Enterprise resource planning (ERP) provider Jesta I.S. has launched what it calls a “major” upgrade to one of its “four foundational software pillars.”
According to a Thursday (Aug. 25) news release, Vision S&D 22.0 comes with new features, functionalities and integrations designed to optimize product journeys, material resource planning and product data and lifecycle management.
“Compressing the design-to-delivery time of new products and directly connecting wholesalers and retailers with overseas manufacturers through Jesta’s global, cloud collaboration platform will transform product journeys, minimize supply chain challenges, and offer brand manufacturers and wholesalers the agility needed to optimize time to market in order to meet rapidly changing consumer demand,” said Arvind Gupta, president of Jesta I.S.
Read more: How ERP Can Aid B2B Payment Operations
The update features product development tools such as the ability to mass manage attributes for new and current products and to assign images and extended text to multiple products for web stores, the Montreal-based company said.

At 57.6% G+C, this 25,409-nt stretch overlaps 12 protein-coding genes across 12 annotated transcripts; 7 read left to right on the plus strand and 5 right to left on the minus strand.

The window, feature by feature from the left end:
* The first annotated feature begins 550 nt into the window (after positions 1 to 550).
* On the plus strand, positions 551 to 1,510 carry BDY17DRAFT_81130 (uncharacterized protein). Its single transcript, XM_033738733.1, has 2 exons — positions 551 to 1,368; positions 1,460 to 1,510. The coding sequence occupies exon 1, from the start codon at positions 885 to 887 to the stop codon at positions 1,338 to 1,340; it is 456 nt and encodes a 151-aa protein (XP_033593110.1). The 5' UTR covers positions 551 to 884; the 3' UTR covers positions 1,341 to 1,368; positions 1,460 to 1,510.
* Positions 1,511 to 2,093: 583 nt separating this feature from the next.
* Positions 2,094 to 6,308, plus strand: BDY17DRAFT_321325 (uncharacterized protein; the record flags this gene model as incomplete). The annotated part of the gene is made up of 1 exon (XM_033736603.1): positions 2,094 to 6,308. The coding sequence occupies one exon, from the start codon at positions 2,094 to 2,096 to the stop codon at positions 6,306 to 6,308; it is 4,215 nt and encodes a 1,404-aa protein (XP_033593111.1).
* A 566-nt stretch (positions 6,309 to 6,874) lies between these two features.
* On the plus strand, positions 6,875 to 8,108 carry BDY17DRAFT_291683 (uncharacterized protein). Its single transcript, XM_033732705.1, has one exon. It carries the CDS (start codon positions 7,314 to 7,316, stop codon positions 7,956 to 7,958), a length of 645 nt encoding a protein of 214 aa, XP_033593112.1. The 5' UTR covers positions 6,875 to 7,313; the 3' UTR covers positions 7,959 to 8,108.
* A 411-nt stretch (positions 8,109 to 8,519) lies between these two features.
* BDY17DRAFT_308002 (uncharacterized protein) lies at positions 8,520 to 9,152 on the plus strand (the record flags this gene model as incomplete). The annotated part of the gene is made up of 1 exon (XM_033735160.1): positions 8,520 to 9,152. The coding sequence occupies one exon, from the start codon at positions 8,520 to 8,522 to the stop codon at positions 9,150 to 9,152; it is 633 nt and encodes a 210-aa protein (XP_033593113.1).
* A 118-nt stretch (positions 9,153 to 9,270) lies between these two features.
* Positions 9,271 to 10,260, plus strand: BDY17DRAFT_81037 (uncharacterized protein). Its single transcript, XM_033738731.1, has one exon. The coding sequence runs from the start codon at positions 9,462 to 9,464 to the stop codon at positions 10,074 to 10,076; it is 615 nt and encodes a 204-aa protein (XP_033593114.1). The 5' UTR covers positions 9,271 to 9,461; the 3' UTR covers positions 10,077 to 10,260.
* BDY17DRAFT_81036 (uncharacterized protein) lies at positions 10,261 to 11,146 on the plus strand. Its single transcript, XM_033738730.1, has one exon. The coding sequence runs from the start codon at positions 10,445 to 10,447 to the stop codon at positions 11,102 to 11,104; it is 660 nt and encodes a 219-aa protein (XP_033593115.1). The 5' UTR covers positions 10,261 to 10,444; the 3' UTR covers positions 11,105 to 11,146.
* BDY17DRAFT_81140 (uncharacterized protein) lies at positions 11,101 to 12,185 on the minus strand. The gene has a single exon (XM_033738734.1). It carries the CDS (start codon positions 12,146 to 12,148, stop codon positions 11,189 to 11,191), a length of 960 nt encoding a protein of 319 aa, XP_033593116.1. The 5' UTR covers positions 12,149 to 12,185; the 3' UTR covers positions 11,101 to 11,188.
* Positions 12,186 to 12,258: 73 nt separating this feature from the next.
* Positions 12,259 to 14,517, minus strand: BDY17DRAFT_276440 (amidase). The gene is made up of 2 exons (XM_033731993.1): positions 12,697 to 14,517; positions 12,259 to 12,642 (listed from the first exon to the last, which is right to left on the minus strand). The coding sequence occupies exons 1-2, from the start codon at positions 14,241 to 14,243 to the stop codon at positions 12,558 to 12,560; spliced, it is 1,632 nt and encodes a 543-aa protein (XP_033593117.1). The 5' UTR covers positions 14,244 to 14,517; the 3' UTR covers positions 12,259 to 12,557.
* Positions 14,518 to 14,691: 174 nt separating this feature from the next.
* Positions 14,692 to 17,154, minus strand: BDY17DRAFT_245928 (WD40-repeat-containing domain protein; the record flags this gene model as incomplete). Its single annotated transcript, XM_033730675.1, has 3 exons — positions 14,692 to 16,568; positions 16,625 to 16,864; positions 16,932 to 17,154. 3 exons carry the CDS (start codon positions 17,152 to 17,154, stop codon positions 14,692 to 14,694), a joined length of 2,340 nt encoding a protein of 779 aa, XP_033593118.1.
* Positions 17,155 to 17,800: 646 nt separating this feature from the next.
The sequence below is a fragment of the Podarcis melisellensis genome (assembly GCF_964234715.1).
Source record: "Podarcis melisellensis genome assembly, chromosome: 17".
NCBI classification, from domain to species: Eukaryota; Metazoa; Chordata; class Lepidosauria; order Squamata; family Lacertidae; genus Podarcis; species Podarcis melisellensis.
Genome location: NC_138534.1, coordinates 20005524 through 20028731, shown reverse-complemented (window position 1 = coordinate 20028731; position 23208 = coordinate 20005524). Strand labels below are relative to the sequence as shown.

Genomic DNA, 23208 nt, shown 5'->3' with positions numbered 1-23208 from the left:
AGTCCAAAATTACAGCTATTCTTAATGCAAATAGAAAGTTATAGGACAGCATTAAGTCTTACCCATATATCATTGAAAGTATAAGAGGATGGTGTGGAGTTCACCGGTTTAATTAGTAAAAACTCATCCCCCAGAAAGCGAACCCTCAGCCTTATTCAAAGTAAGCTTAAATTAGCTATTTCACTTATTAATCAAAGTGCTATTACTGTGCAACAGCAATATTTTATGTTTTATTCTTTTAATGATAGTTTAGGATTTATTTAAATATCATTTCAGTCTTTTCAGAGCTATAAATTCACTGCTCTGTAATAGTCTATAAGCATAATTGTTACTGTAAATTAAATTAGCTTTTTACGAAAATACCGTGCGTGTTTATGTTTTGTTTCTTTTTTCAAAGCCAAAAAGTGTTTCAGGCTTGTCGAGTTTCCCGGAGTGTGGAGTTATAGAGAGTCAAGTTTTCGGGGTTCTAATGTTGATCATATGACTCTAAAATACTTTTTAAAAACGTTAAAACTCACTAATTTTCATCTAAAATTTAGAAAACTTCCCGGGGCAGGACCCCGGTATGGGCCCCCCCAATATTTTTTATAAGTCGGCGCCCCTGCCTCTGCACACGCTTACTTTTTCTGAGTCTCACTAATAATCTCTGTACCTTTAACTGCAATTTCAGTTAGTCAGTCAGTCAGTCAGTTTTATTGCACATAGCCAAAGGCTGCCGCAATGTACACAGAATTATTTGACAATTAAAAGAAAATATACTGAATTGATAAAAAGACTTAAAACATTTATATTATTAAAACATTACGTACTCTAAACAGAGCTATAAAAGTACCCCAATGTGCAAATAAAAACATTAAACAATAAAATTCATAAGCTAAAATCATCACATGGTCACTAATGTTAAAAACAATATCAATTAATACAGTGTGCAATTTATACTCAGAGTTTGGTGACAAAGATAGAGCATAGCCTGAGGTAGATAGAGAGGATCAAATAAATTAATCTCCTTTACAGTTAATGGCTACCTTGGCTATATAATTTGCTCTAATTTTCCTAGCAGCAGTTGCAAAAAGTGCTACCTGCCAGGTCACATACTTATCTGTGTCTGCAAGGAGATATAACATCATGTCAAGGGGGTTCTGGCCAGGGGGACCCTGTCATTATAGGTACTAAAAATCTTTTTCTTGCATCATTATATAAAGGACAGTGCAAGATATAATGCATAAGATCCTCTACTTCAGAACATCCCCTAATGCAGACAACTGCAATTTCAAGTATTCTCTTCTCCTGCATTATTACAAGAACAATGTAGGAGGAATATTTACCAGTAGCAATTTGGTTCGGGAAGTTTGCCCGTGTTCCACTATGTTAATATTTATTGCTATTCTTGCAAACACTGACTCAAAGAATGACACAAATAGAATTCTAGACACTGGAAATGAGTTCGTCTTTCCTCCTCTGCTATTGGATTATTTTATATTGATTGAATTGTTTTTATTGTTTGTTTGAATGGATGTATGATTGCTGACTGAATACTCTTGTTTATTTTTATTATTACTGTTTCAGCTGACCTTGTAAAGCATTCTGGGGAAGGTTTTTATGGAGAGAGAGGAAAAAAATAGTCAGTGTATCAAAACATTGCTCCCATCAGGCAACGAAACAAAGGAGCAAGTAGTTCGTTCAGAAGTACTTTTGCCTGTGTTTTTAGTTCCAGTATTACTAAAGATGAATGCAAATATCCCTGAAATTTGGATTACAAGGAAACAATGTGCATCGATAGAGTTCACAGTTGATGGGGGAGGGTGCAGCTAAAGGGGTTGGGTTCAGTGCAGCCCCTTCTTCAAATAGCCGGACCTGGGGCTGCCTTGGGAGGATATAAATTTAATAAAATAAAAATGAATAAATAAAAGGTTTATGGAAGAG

“The tools boost efficiency helping manufacturers get new catalogs and products to sales channels faster. The new catalogs make it easy for manufacturers to include experiential product details to help consumers with purchasing decisions,” the release said.
New procurement tools include ones that make it easier to create and manage draw-down raw material purchase orders for faster turnaround of procurement and distribution of raw materials to factories and suppliers.
PYMNTS spoke recently with a group of supply chain professionals who spoke about the need to “overhaul the entire post-load segment of the supply chain.”
The pandemic has highlighted the trouble truckers face in making deliveries. But shippers face their own pressures, especially when it comes to sourcing goods, said Mark Baxa, president and CEO of Council of Supply Chain Management Professionals.
Cash preservation has become part of their business model, Baxa stressed, where the sourcing team represents anywhere from 40% to 60% of the total top line. Unsurprisingly, the standard practice has been to collect payment early, and to pay out late — to extend payment terms. That leaves carriers paying for operating costs out of pocket as they wait for payment from the shipper, with carrier payment terms sometimes exceeding 120 or more days.
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